Another MSF hospital in Yemen hit in Saudi-led bombing in Yemen

A hospital being run by Doctors Without Borders — also known as Medecins Sans Frontieres(MSF) — in Taiz, Yemen was bombed, injuring at least nine people including two staff members.

Two people have life-threatening injuries. The clinic had treated almost 480 patients over the two days before the attack. The injured were transferred to two other hospitals run by MSF.
MSF Director in Yemen, Jerome Alin, insisted there was no way the Saudis could not know the facility was a hospital as they were given the coordinates of their sites on a regular basis, the last time on November 29. Alin emphasized that the bombing of civilians and hospitals is a violation of international humanitarian law.
The UN Secretary-General Ban Ki-moon condemned the bombing and also stressed that "medical facilities and medical personnel are explicitly protected under international humanitarian law." The UN called for an immediate impartial investigation.
In the case of earlier incidents the Saudis have simply denied accusations that they hit areas and facilities that do not contain military targets. However, this time Saudia Arabia says it will investigate the allegations. What is needed is an independent investigation, such as the MSF has recommended in the case of the U.S. bombing in Kunduz. The U.S. was instrumental in helping to block a previously proposed UN investigation into Saudi bombings. The U.S. is also a supplier of bombs to the Saudis with a recent $1.29 billion sale of smart bombs. The US and Afghanistan have so far refused to grant an independent investigation into the Kunduz bombing that killed thirty people even though the military report on the incident is packed with problems and ignores much evidence that the bombing was deliberate.
On October 26, there was another attack by the Saudi-led coalition on an MSF hospital in the northern Sa'ad Governorate. Even though both the UN and the MSF confirmed the airstrikes were carried out by the coalition "beyond doubt," the Saudi authorities simply denied responsibility. The coordinates of the facility had been shared with the Saudis. The area bombed is controlled by the Houthi rebels. No doubt the Saudis do not like the idea of their enemies getting medical treatment. The hospital was attacked for two hours. There was a clearly visible MSF logo on the roof of the facility. As well as hospitals, the Saudi-led coalition is accused of bombing a wedding, an Oxfam aid warehouse, and residential neighborhoods. It has also used cluster bombs that are banned, except that neither the U.S. nor Saudi Arabia have signed on to the ban.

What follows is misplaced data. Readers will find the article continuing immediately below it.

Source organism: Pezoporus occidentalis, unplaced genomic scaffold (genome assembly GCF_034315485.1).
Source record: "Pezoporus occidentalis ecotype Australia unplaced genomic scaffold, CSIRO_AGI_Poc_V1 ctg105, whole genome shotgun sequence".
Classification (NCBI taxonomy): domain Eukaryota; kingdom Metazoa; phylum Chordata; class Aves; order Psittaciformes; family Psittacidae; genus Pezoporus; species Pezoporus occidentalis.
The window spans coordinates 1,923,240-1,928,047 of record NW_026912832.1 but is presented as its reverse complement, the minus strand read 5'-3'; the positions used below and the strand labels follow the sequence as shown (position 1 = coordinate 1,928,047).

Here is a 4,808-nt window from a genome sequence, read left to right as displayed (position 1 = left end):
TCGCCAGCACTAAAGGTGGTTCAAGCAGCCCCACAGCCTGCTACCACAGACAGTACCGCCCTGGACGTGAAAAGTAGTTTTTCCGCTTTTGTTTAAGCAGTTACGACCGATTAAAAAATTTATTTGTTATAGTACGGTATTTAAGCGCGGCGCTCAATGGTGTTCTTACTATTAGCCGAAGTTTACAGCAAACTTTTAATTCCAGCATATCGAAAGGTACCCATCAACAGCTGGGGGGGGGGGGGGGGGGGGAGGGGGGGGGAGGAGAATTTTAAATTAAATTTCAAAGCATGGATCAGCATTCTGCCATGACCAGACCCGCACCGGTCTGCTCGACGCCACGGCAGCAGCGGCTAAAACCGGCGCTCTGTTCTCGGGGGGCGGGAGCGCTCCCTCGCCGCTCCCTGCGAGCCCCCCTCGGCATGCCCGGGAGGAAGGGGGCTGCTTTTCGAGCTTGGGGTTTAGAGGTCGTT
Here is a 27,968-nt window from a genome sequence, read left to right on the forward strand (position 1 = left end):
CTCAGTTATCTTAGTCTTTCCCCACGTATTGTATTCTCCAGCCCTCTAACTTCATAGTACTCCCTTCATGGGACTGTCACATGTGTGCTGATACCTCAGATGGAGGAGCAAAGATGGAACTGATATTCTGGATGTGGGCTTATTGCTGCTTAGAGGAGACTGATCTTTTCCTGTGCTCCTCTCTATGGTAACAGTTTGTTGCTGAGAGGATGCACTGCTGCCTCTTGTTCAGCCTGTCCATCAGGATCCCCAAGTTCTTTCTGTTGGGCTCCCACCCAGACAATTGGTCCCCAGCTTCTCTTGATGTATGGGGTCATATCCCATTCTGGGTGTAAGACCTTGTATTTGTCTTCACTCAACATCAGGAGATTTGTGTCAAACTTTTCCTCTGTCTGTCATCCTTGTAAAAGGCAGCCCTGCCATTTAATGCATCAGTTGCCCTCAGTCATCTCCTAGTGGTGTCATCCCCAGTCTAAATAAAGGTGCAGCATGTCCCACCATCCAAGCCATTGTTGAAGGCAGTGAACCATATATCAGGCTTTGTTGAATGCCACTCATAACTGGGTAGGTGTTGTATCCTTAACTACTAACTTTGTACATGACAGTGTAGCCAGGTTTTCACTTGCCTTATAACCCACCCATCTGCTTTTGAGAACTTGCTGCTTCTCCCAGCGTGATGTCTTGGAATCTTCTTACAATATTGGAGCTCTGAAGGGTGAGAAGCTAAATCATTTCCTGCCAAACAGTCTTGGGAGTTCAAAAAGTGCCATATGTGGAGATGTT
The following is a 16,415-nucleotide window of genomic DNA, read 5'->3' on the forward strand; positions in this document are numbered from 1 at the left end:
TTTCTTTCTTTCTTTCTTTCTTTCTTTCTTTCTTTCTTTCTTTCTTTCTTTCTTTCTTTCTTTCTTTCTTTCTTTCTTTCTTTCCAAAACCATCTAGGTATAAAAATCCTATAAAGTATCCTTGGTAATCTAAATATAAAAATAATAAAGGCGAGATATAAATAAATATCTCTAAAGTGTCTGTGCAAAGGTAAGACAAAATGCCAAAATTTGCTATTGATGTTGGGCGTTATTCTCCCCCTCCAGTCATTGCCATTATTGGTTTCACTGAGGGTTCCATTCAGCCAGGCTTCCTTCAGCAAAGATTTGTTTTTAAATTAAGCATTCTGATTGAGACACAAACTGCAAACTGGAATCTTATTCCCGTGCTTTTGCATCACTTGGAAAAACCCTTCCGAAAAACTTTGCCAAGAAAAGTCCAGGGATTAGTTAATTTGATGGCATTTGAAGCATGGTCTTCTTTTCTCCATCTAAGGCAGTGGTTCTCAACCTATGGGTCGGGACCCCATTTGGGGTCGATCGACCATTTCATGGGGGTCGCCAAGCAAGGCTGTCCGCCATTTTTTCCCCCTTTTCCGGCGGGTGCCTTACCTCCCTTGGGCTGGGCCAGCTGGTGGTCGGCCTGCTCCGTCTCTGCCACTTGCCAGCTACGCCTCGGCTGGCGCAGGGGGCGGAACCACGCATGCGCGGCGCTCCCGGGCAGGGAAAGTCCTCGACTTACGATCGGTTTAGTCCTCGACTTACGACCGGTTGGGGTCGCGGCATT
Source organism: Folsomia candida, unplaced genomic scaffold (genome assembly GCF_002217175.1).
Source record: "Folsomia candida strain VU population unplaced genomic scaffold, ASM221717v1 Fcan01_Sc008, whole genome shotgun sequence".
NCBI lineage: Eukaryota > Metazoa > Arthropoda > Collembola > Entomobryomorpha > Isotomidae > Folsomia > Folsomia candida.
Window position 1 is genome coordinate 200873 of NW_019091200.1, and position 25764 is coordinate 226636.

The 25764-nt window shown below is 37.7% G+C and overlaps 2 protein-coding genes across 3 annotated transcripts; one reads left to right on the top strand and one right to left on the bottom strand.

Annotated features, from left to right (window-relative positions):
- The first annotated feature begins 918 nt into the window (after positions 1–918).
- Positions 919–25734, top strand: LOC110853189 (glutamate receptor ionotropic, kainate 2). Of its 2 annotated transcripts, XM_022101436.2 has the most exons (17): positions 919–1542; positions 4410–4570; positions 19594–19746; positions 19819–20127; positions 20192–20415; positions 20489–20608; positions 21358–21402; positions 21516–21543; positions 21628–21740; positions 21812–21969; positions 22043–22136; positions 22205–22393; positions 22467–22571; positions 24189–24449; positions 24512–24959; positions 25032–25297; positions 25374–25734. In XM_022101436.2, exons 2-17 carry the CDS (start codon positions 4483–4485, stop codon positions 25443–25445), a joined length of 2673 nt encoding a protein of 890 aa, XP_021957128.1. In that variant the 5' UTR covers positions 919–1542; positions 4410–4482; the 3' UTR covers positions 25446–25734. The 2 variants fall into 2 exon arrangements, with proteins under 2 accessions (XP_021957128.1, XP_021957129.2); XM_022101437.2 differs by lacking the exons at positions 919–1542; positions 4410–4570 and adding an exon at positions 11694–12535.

Amnesty International estimates two-thirds of civilian deaths and property destruction in the conflict has been caused by the bombing campaign, which began last March. As of the end of October, the World Health Organization(WHO) reported more than 5,700 people killed with at least 2,615 being civilians and 573 children. Another approximately 27,000 persons have been injured. MSF has treated more than 16,000 patients and operates in 21 different Yemen governorates. MSF provides free health services in more than 70 countries. More and more it appears to be targeted, since one side, almost always the "good guys" such as the US, Afghans, and Saudis resent their enemies receiving treatment. The one exception is an attack by "bad guy" Assad on an MSF hospital in rebel held territory in Syria.
The Saudi-led and U.S.-supported mission in Yemen has devastated the country, with the UN warning that the "health and education systems in the country are on the brink of collapse." Almost 80 percent of Yemen's people are in desperate need of humanitarian aid. U.S. Secretary of State, John Kerry, claimed in a visit to Saudi Arabia late in November that the bombing and ground invasion is helping "accomplish significant progress in Yemen." The coalition has recaptured the southern port of Aden and surrounding areas and is now fighting for control of the key central city of Taiz but at enormous cost. So far attempts to agree to a ceasefire and peace have fallen through. The coalition is sending many more troops including mercenaries from as far away as Colombia. It appears that the coalition believes it will soon defeat the Houthis. The war has been a huge bonus for jihadist groups particularly Al Qaeda in the Arabian Peninsula (AQAM) who have extended their area of control including to Mukalla east of Aden. The Islamic State also is beginning to exhibit its presence with violent attacks.


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